Australia: Does your swimming pool in NSW comply with regulations?

Last Updated: 17 August 2017
Article by Robert Algie

As first published by The Real Estate Conversation – 11 August 2017

Despite an increase in public awareness of swimming pool safety, tragic accidents are still occurring, mainly because of a faulty gate or a gate left open.

Despite an increase in public awareness campaigns concerning pool safety and changes in swimming pool safety compliance laws, 45 people lost their lives as a result of a swimming pool drowning in 2015-2016. For children under five, swimming pools remain the primary location for drowning deaths. Tragically, the majority of these deaths are preventable; in 55 per cent of all under-five drowning deaths in a backyard swimming pool or spa, the child gained access to the pool or spa through a faulty gate or a gate that was inappropriately propped open.

As the owner of a property (occupier or investment) that has a pool, you have certain legal obligations and responsibilities. Notably, you must ensure that your pool meets the minimum safety requirements. This is the case even if you own the property as an investment and are not the occupier of the home.

What are the pool safety requirements?

As a property owner with a pool, you should carefully consider and review the relevant regulations that are applicable – the minimum safety requirements differ depending on the type of pool and the year that it was built.

Some of the most important pool safety compliance requirements for a home owner are as follows:

  1. Register your pool online with the NSW Government's Swimming Pool register;
  2. Ensure that the pool fence is at least 1200mm high, with the gap between the bottom of the fence and the ground being no more than 100 mm;
  3. The pool gate must be self closing and latch by itself in any position. It should never be propped open;
  4. The gate must open outwards, away from the pool;
  5. From 29 April 2016, if you are leasing the property to someone else, the Residential Tenancy Agreement must include a copy of a Certificate of Compliance.

What happens if the pool does not meet the minimum safety requirements?

It is now a requirement that if you are intending to lease or sell your property in NSW, you must obtain a Certificate of Compliance and provide a copy to the tenant or purchaser.

Apart from the above situations, it is not a legal requirement that the owner of a property obtain a Certificate of Compliance, although it is highly recommended. A Certificate of Compliance is valid for three years and certifies that, at the time of the assessment, the pool complied with the minimum safety requirements.

Although a Certificate of Compliance provides the pool owner with some legal protection, there is a continuing legal obligation on the owner to ensure that the pool meets the minimum safety standards. The failure of a property owner to ensure that the pool meets these standards could have severe and significant financial ramifications. If, for example, a tragic accident eventuates such as the drowning of a small child, as the owner of the property, you could be liable to pay significant compensation. This will be the case even if the child was on your property and gained access to your pool unbeknownst to you. If that child gains access to the pool for example through a faulty gate and you are or should have been aware of that fault, you could be required to pay damages to a member or members of the child's family if they develop a psychiatric condition arising out of the loss of their child.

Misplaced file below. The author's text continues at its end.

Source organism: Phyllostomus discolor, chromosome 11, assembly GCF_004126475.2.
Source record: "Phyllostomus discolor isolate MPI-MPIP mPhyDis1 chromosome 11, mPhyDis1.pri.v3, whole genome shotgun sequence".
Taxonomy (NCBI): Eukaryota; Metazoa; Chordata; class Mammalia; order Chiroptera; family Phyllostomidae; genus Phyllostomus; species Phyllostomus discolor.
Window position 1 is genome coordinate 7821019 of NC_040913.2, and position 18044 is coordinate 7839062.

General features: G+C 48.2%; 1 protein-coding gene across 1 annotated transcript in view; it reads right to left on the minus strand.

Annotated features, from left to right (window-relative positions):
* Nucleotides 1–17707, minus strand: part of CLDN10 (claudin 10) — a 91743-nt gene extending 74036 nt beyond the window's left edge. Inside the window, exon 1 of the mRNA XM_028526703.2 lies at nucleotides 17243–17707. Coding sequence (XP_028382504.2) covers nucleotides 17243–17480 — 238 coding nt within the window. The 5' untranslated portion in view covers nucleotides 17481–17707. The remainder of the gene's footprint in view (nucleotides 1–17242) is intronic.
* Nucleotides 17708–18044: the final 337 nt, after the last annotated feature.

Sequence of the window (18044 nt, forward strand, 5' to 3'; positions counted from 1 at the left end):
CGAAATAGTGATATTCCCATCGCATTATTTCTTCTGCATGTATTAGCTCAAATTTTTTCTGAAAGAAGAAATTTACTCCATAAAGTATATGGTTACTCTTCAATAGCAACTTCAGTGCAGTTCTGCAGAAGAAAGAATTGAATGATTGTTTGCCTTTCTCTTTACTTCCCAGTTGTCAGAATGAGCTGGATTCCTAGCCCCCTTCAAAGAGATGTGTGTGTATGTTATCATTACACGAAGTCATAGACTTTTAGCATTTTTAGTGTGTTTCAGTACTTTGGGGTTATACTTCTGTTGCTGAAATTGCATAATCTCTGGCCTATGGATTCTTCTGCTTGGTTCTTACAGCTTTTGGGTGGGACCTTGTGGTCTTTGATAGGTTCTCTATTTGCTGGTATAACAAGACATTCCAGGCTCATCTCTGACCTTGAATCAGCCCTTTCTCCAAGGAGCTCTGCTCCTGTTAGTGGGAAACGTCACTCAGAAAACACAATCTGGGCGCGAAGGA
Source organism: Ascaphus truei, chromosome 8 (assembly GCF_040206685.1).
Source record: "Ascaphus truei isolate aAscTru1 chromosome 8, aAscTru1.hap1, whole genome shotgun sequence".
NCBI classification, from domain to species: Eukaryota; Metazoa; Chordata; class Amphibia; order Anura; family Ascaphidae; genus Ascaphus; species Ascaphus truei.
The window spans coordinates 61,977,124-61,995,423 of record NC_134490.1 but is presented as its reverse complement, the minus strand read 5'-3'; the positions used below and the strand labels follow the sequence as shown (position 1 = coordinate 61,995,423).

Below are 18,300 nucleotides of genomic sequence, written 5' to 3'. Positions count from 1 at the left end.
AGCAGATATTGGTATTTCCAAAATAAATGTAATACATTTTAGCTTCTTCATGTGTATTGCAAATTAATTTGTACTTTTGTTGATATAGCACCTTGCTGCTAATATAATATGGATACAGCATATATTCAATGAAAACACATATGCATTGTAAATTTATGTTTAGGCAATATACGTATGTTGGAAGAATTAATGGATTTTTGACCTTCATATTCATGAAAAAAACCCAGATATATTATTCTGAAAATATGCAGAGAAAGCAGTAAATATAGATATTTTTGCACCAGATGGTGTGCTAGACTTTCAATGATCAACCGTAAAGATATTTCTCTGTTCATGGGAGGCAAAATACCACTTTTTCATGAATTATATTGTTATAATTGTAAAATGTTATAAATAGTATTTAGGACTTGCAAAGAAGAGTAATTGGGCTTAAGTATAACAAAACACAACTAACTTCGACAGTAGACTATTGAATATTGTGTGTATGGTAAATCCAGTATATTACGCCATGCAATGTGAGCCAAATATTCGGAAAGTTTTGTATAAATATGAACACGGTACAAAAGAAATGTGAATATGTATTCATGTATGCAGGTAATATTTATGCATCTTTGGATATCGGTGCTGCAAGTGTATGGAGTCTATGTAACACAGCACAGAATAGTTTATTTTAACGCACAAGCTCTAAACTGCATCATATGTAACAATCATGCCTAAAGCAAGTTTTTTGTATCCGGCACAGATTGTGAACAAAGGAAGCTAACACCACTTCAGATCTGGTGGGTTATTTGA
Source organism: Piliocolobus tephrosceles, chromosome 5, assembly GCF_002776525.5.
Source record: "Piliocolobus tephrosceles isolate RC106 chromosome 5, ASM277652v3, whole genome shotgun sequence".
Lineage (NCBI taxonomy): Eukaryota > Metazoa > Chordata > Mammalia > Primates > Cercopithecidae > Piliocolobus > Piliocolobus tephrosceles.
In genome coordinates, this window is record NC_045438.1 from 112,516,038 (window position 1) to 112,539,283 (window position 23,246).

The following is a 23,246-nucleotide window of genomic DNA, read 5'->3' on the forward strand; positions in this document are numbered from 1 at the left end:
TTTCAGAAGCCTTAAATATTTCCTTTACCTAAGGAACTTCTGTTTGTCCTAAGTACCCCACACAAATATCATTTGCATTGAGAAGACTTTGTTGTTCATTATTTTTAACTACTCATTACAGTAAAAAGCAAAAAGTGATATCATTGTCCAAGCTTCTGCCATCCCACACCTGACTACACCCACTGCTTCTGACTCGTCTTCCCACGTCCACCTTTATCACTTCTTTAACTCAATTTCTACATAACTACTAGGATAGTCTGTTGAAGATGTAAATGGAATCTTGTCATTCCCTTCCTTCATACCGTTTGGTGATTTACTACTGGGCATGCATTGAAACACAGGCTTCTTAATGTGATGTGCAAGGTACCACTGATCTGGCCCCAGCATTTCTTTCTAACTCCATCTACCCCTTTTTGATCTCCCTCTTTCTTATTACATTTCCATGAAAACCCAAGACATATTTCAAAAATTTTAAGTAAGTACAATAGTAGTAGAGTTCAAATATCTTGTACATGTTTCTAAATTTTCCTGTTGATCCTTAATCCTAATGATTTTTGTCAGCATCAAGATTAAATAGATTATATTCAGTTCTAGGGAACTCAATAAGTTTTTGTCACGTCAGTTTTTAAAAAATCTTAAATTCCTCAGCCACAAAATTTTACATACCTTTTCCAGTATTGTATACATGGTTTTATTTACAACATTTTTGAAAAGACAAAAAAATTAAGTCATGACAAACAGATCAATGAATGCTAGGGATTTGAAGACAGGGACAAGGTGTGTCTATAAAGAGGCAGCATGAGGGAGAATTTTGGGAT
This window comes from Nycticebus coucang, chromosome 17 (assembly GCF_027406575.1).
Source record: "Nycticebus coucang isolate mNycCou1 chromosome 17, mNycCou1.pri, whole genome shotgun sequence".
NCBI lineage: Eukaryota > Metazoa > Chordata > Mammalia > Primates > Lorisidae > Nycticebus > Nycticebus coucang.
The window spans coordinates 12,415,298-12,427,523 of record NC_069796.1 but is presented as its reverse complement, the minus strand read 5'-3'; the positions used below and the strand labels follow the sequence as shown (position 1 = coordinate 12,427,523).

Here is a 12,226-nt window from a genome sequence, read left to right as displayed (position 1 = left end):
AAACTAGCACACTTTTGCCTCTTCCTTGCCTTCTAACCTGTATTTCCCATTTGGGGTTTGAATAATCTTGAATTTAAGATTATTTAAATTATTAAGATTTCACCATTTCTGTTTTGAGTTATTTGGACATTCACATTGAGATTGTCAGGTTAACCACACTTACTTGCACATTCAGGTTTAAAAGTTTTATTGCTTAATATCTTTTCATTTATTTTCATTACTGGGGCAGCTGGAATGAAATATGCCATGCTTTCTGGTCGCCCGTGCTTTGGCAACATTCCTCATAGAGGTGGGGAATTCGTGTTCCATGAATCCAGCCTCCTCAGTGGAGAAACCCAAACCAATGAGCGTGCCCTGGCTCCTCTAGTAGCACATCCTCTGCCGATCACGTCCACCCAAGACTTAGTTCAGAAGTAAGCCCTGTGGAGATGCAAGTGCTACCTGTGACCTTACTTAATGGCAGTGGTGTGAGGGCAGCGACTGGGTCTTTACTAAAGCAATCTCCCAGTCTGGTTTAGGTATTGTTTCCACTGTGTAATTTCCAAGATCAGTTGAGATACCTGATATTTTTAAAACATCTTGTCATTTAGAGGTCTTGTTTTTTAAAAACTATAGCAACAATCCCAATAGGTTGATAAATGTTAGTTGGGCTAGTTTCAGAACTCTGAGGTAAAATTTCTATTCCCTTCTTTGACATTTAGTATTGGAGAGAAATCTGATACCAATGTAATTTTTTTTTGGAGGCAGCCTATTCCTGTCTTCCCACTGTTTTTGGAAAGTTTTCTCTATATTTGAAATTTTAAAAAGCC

Such a claim for compensation would include a monetary sum for the following:

  • The pain and suffering caused as a result of losing their child in such circumstances;
  • Loss of income, both since the accident and into the future as a result of their psychiatric condition;
  • Ongoing medical expenses;
  • Assistance with domestic duties such as cleaning and maintenance.

It is not difficult to see that such compensation entitlements could see you, as the home owner, paying a significant amount in compensation. It is therefore critical that you ensure that the pool meets, at all times, the minimum safety requirements.

It is also important that you check your home and contents policy. Often, your insurer will include a clause within the policy that negates insurance cover if the minimum safety requirements were not in place at the time of the accident. This would mean that you would be personally liable to pay damages to the person or persons making a claim against you. As indicated above, this amount could be significant, potentially in the range of hundreds of thousands or millions of dollars.

What should you do?

If you do not already have a Certificate of Compliance, you should make obtaining one a priority. If you are leasing the property, as the home owner, you have the authority to, at any time, request that the Local Council or an accredited certifier carry out an inspection for the purposes of obtaining a Certificate of Compliance.

If you have already obtained a valid Certificate of Compliance, you should put in place a maintenance schedule which would see regular checks to ensure that the pool is continuing to meet the relevant safety standards. This is particularly important for investment home owners who have leased the property to someone else.

Check with your home and contents insurer to ensure that you are covered should such a tragedy occur on your premises.

For further information in respect of pool safety standards, you can visit any of the following sites:

The content of this article is intended to provide a general guide to the subject matter. Specialist advice should be sought about your specific circumstances.

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